The Butler Peddler closing after 17 years of antiques sales Buildings, property in county for sale

March 18, 1997|By Robert A. Erlandson | Robert A. Erlandson,SUN STAFF

The Butler Peddler, for 17 years a northern Baltimore County magnet for antiques collectors, is closing, with a going-out-of-business sale until April 14.

Sharon Harrison, 44, who founded the business in 1980 with her late husband, Tom Harrison, said she also is selling their buildings and property at Falls and Butler roads, which include the general store and liquor store, a tearoom and a house.

Harrison said the business has become too much since her husband's death in 1995 left her to care for their three children and prevented her from the extensive travel needed to maintain top-quality stock for the business.

She received her last shipment of antiques in December and in January started thinking about leaving the business.

Some of the buildings date to the early 19th century, and the business no longer supports the cost of maintaining the buildings, she said.

"I would like to see it reopen as something complementary to Butler," Harrison said.

Harrison said she decided on the monthlong sale to repay her customers' loyalty by giving them first crack at the antiques, instead of simply selling everything to dealers.

Two dealers have offered to buy whatever is left when the sale ends, she said.

Ann Parks, who operates the busy Butler general store, the center of this rural community since 1905, said, "I hate to see any business close, but this won't have any impact on me."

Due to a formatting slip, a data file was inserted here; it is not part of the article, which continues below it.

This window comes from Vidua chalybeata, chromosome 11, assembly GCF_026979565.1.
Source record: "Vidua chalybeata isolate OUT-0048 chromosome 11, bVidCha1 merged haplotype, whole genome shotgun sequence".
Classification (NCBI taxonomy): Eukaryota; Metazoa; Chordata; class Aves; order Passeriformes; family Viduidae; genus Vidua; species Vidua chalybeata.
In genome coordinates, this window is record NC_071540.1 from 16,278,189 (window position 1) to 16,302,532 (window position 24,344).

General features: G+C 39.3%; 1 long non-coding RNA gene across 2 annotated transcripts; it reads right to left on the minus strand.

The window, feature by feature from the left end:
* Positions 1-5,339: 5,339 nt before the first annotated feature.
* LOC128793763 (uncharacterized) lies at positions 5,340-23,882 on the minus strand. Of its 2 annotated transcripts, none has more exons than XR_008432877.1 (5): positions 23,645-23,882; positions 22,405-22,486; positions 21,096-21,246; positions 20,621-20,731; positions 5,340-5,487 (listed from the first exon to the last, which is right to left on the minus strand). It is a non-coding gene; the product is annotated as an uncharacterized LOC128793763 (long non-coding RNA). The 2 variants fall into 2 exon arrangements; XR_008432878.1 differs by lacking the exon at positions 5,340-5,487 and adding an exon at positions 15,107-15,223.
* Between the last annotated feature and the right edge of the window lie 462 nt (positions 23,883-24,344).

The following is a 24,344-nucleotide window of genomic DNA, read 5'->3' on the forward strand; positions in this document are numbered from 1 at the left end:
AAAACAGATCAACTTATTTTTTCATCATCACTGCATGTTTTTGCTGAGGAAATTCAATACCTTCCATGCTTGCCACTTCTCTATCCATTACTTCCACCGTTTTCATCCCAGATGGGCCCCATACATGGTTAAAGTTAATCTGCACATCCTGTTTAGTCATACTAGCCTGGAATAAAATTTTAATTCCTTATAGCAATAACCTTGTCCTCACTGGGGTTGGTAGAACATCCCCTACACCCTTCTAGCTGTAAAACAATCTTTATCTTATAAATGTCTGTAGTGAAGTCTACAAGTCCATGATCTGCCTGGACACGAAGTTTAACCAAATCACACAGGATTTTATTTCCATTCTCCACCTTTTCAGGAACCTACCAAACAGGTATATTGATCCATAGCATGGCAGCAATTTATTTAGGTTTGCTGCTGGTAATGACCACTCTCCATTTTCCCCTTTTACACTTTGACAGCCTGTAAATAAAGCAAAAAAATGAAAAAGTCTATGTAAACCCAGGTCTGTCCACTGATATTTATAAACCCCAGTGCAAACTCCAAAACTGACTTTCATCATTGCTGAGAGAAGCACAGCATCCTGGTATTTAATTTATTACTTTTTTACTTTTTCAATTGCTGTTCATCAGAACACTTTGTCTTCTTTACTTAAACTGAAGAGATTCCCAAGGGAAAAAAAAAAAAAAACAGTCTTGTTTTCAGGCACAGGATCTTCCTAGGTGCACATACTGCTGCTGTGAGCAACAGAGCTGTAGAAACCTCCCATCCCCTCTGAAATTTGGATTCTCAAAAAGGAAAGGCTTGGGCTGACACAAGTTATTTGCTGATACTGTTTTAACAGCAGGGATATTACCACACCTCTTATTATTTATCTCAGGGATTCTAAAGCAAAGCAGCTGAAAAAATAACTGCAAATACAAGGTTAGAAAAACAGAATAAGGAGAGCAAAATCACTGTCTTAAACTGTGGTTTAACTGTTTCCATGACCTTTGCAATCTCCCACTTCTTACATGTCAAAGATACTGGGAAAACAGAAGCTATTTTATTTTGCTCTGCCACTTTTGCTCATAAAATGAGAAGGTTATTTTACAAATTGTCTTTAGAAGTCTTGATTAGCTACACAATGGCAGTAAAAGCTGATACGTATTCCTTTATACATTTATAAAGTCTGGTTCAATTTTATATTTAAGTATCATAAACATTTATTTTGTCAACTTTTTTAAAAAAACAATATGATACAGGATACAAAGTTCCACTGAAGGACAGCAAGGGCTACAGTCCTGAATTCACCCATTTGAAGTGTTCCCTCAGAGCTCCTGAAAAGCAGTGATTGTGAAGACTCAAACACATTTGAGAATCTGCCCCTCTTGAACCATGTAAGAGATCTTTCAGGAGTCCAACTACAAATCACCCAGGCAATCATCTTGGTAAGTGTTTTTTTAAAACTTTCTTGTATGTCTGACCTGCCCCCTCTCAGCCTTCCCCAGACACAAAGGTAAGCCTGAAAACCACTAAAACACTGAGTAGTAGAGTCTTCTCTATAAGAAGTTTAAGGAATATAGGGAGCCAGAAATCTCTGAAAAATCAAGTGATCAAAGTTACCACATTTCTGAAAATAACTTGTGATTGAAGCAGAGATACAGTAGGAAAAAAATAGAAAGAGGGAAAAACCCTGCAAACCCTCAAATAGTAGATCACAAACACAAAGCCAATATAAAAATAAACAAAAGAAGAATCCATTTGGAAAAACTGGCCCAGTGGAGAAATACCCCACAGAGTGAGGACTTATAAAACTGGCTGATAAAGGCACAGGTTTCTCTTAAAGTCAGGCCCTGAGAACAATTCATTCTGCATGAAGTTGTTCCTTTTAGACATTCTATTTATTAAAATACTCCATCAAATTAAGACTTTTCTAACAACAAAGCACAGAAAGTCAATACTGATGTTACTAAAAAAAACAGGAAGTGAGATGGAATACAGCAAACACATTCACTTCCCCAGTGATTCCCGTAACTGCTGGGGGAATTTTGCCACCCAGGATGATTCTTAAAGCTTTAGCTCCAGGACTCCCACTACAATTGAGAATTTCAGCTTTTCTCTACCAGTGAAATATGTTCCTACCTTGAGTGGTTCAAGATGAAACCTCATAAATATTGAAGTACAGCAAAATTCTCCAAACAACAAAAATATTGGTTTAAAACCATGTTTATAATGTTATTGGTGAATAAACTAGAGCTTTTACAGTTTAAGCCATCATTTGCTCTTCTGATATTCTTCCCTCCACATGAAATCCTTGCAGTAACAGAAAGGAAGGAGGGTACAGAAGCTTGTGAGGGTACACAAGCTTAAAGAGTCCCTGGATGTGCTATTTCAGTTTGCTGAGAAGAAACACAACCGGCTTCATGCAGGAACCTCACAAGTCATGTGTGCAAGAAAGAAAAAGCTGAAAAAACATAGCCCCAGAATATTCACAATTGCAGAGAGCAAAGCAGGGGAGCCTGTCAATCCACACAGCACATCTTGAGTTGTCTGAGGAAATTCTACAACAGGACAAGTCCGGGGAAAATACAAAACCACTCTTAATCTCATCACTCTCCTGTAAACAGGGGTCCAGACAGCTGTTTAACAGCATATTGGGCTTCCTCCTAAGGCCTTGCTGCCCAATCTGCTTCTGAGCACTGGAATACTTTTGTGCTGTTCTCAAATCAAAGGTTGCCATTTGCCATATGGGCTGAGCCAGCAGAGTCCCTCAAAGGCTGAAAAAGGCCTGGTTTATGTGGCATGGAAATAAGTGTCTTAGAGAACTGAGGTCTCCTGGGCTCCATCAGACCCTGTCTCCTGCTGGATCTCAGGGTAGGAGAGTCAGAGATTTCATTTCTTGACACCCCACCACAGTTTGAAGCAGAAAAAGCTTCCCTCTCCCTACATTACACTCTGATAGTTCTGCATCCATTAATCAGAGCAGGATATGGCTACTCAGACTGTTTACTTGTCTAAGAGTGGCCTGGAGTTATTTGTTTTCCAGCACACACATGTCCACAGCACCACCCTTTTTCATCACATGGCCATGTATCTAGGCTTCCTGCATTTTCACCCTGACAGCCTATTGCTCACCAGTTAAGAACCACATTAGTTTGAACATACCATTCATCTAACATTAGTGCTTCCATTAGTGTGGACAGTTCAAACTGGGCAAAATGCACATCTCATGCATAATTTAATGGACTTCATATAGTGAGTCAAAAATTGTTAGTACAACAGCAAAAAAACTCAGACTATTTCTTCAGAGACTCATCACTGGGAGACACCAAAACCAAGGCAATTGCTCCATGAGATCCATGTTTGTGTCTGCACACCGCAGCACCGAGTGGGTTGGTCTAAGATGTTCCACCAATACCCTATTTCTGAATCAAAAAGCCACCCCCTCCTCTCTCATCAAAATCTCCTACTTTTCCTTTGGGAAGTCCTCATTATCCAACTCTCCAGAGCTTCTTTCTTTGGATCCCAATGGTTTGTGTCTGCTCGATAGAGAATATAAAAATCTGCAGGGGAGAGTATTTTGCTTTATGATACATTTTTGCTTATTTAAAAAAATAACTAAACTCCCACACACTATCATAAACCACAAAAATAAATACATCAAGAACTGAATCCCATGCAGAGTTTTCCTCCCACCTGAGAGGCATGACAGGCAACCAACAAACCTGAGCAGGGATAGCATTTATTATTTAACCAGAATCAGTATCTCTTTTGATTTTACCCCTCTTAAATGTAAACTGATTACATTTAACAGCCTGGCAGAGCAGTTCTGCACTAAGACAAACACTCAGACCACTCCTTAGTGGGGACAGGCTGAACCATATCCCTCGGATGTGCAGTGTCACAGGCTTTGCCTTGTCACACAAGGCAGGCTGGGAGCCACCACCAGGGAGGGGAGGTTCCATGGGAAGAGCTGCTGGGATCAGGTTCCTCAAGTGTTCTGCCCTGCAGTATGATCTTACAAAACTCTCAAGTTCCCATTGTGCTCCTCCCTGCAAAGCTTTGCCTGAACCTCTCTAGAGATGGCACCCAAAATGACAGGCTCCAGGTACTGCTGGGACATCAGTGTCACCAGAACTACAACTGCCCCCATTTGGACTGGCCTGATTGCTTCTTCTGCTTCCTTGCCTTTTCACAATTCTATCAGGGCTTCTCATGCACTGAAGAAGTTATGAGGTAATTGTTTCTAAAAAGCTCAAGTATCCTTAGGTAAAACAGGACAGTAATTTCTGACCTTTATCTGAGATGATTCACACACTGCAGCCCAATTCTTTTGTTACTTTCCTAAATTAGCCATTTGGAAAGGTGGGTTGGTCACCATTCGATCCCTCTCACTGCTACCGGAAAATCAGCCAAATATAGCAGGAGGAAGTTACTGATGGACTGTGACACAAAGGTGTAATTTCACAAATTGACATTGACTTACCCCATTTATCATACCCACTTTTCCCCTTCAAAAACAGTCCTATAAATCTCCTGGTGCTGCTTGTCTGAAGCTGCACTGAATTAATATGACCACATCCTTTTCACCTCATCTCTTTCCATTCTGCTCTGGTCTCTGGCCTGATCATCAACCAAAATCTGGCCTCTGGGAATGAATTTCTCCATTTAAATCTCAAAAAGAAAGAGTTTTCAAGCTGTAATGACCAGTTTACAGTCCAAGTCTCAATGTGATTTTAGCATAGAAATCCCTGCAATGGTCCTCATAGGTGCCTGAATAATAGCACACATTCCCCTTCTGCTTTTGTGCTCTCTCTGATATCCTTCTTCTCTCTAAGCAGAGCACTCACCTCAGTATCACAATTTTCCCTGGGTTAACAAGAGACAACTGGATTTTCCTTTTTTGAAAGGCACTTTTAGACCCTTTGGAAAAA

At Maryland Saddlery, another of the few businesses in the tiny community, Cindy Moose of Boring said, "It's sad but it won't affect us. I would like to see a business of the same kind come in, though."

Tom Harrison, a Towson lawyer and lifelong lover of antiques, bought the land and buildings on both sides of Falls Road at Butler Road to set up a pet project, an antiques center in the north county's horse country.

Sharon Harrison quit her job as a teacher at Stoneleigh Elementary School to help. She stayed active in the business as they raised their family.

The main antiques shop and another building that houses reproductions are on a 1-acre site on the southwestern corner of Falls and Butler roads.

The new owner won't pay extra for the resident ghost, who is said to be one Cynthia Poteet, who had a sad life and died long ago, when what is now the main antiques shop was a house.

On a recent day, as workers were checking price tags, a loud "crrrack!" resounded through the shop. Sharon Harrison rushed in, asking, "What was that?"

"Probably just the ghost," replied Norty Stenersen, 74, a family friend who has worked part time in the shop from the beginning.

Pub Date: 3/18/97

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